Bob could be a S.O.B. Bob stood too close when he talked to you. Bob was 6’4” and weighed 275 pounds and was a quarter Penobscot. Even as a seventy-year old, he could, my husband freely admitted, kick my husband’s ass. Bob was our tenant. He lived in a 20-by-20 foot studio apartment for fifteen years. He washed his clothing in the sink, and the hallway reeked of his bathroom, cleaned every few years. He ate canned goods he bought at Walgreens. From his recycling, I could tell he favored canned sweet potatoes and Hormel chili. He had been an alcoholic but quit cold turkey. He beat his second wife. His first wife died in childbirth. Afternoons and evenings, he played video games and watched NASCAR. In town, he was known for his pair of red short-shorts on legs nearly as long as some of my friends are tall. It signaled spring. He’d sun himself on a park bench—cheap dark sunglasses, shock of white hair, spring, summer and into fall. It was like he was wearing doll clothing. Lithe, fawn-like pre-teens in packs would jeer at his shorts. On one of his perambulations, he was hit by a car (I felt bad for the car) and had a hip replacement. Each of these sentences one of his rigid strides. Bob did not like doctors. Bob did not like schoolteachers—that’s what he’d call them, “schoolteachers,” as though education ended at seventh grade. He told my husband (a high school teacher) that he’d once held his teacher upside-down by the ankles outside a third-story window.
Bob was alone on holidays and his birthday. We brought him paper plates of food from our parties, nothing too exotic—not like saying you look like de Chirico’s portrait of Apollinaire in those sunglasses. Bob had been a longshoreman, a 19th century lonely man’s profession. He lived off Social Security and his fireman’s pension. You would want Bob around if your house were on fire. Our apartment was like a fish tank because of its two picture windows. When we were first married, I’d duck below the kitchen counter so it appeared that my husband was fixing dinner, bringing on Bob’s heckling about my husband’s manhood. Bob bragged he’d brought a “lady friend” upstairs, ho, ho. Bob would corner my husband and say he’d spotted him downtown carousing with ladies. I was just exiting my own years of loneliness and didn’t like the thought that loneliness might not be a matter of bad luck but something deserved. Bob claimed he was friends with Dale Earnhardt. After Bob died, my husband found letters to mail order Asian and Russian girlfriends. It took Bob half a minute of 45 degree pivoting to turn to watch teenage girls’ butts. When he talked about his first wife, a tear traveled down his cheek. Bob struck up a friendship with the clerk with a handlebar mustache at Cumberland Farms, and when he realized the guy was gay he wanted to smash his face in. Bob took taxis to doctor appointments or was picked up by another old man who drove a white K-car ghetto-style, seat tilted back, his cap backwards, and who gave the Bird to the woman from downstairs who complained. When he was sick and in a nursing home, Bob asked our mailman if he wanted to become roommates. We found, left behind in his apartment, a Fanny Farmer’s box with a dozen school photos and Polaroids of the second family he hadn’t raised. For a year, Bob’s son Little Bob, a man with a bear’s girth, stayed with Bob in the studio apartment while he was getting a divorce, and brought two children on weekends. Not a peep. One summer afternoon while Bob and Little Bob were napping—poignant to think of this preschooler-like companionship—Little Bob woke to find a squirrel perched on the enormous rise of his belly. Bob found a Baptist church within walking distance of his apartment but stopped attending when the minister’s sermon was about the untrustworthiness of bachelors. First Bob’s son left for good, and then a tow truck wrecked his car. Bob took a taxi to a last doctor’s appointment and never came back. In the nursing home, Bob gave his diabetic roommate extra sweets to kill him off early. When Bob could no longer bend over, my husband trimmed his toenails, washed Bob’s feet biblically.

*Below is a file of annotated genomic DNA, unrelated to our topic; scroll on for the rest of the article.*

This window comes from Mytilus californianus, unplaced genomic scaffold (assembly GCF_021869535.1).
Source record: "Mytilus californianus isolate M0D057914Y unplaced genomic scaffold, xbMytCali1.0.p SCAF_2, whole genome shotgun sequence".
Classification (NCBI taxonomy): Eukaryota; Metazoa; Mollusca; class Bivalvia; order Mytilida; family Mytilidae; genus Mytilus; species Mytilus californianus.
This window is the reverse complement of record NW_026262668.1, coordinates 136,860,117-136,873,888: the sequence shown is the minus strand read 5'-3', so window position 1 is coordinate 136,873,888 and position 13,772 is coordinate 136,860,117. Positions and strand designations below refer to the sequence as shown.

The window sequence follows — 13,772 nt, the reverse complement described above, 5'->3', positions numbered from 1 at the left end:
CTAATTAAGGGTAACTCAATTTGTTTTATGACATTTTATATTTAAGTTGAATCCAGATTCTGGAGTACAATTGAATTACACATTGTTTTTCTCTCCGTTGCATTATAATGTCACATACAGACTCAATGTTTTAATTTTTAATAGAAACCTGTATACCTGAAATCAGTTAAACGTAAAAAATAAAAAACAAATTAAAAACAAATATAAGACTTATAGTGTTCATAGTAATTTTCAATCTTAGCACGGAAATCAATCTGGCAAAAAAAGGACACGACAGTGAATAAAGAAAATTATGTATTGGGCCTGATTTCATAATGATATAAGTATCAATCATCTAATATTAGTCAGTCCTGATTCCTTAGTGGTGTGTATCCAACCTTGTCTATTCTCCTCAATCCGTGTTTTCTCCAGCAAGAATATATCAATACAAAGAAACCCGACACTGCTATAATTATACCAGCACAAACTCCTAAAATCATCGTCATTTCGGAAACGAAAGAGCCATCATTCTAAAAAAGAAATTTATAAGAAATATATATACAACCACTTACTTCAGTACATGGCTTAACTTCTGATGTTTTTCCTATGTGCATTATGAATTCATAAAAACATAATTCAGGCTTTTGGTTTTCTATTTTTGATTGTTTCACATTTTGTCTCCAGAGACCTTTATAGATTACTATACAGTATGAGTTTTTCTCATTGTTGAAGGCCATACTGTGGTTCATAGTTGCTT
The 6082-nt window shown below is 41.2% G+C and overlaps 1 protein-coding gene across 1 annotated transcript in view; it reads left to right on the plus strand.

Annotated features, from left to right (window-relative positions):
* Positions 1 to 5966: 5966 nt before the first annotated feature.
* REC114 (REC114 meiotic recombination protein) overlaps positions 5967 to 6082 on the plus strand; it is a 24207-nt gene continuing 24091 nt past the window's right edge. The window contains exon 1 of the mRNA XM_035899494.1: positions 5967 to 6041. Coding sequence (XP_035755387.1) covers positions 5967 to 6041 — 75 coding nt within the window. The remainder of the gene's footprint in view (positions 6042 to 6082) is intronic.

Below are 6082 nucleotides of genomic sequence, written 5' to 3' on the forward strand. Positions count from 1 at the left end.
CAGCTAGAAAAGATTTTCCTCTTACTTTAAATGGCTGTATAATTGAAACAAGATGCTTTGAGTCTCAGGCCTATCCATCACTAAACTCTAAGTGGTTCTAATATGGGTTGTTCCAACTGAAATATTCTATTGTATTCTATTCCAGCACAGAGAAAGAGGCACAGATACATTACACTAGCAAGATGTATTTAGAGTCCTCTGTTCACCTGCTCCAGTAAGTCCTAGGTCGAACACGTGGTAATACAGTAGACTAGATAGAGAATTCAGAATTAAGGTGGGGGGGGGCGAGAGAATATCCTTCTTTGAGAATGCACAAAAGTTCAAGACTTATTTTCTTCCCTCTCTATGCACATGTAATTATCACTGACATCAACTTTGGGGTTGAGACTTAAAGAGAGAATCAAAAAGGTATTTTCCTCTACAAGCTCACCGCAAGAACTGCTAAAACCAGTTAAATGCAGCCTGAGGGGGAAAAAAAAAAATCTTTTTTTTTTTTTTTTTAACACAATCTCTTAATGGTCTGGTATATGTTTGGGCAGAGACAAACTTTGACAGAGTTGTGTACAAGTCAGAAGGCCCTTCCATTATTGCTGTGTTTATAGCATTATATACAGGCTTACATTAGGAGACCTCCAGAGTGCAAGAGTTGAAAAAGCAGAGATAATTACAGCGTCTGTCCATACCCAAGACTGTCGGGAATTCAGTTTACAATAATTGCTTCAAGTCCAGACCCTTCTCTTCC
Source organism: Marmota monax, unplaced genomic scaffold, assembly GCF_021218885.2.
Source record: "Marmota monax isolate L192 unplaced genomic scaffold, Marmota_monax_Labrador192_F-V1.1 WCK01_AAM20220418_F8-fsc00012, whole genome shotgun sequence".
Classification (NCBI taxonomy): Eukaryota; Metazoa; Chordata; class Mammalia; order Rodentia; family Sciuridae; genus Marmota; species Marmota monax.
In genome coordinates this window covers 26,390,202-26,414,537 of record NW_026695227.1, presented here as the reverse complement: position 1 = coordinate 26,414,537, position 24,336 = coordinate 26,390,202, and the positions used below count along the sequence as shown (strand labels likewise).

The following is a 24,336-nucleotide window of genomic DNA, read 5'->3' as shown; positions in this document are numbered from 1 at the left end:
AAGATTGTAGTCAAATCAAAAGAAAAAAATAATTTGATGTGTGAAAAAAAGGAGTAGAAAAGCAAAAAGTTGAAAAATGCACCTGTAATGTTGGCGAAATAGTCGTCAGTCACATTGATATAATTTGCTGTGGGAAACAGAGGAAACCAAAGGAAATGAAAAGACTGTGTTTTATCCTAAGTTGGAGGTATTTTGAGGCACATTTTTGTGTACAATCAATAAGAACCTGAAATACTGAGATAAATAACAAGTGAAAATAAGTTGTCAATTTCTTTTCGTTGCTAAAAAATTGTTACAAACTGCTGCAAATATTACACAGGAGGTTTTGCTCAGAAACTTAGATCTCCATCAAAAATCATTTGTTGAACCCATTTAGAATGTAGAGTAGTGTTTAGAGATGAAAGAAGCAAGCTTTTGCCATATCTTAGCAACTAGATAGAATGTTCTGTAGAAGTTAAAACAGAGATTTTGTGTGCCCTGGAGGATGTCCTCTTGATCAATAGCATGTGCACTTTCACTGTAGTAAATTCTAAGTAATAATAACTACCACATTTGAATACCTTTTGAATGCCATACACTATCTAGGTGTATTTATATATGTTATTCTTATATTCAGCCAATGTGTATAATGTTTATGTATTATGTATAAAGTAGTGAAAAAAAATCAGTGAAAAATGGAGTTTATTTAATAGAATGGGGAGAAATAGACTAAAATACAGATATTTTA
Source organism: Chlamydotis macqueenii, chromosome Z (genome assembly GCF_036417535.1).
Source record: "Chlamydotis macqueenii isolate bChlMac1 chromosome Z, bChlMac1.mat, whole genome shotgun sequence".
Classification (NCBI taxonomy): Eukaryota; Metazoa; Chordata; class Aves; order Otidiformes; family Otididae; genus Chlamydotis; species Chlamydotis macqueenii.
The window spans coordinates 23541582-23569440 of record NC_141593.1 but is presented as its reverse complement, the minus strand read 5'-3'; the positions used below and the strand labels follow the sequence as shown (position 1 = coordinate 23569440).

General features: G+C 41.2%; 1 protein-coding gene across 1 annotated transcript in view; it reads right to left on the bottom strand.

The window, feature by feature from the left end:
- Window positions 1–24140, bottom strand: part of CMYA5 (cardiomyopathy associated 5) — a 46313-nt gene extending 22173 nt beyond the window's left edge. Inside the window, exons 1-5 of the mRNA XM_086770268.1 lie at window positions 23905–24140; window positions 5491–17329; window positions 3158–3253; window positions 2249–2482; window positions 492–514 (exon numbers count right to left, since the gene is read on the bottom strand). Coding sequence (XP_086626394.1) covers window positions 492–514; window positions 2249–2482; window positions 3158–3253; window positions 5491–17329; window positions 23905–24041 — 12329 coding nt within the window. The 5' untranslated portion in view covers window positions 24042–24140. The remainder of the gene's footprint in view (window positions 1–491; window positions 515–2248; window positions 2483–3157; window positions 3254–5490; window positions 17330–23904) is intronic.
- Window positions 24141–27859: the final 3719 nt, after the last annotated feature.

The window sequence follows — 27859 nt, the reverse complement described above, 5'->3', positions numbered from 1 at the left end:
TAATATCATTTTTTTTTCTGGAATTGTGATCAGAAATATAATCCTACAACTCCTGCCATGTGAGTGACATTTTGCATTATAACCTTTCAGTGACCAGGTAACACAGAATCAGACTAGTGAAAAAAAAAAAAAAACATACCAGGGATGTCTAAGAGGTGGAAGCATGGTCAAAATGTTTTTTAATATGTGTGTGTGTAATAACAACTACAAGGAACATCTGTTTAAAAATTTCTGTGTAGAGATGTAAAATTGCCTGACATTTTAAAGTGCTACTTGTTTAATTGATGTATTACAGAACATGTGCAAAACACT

Alexandria Peary’s third book of poetry, Control Bird Alt Delete, received the 2013 Iowa Poetry Prize. She is also the author of Fall Foliage Called Bathers & Dancers and Lid to the Shadow. Her work received the Joseph Langland Award from the Academy of American Poets and the 2010 Slope Editions Book Prize. Her writing has recently appeared or is forthcoming in The Denver Quarterly, New American Writing, the Chariton Review, Volt, The Gettysburg Review, and at Superstition Review. She is an associate professor in the English department at Salem State University. Follow her on Twitter at @writemindfully or visit her blog, Your Ability to Write is Always Present.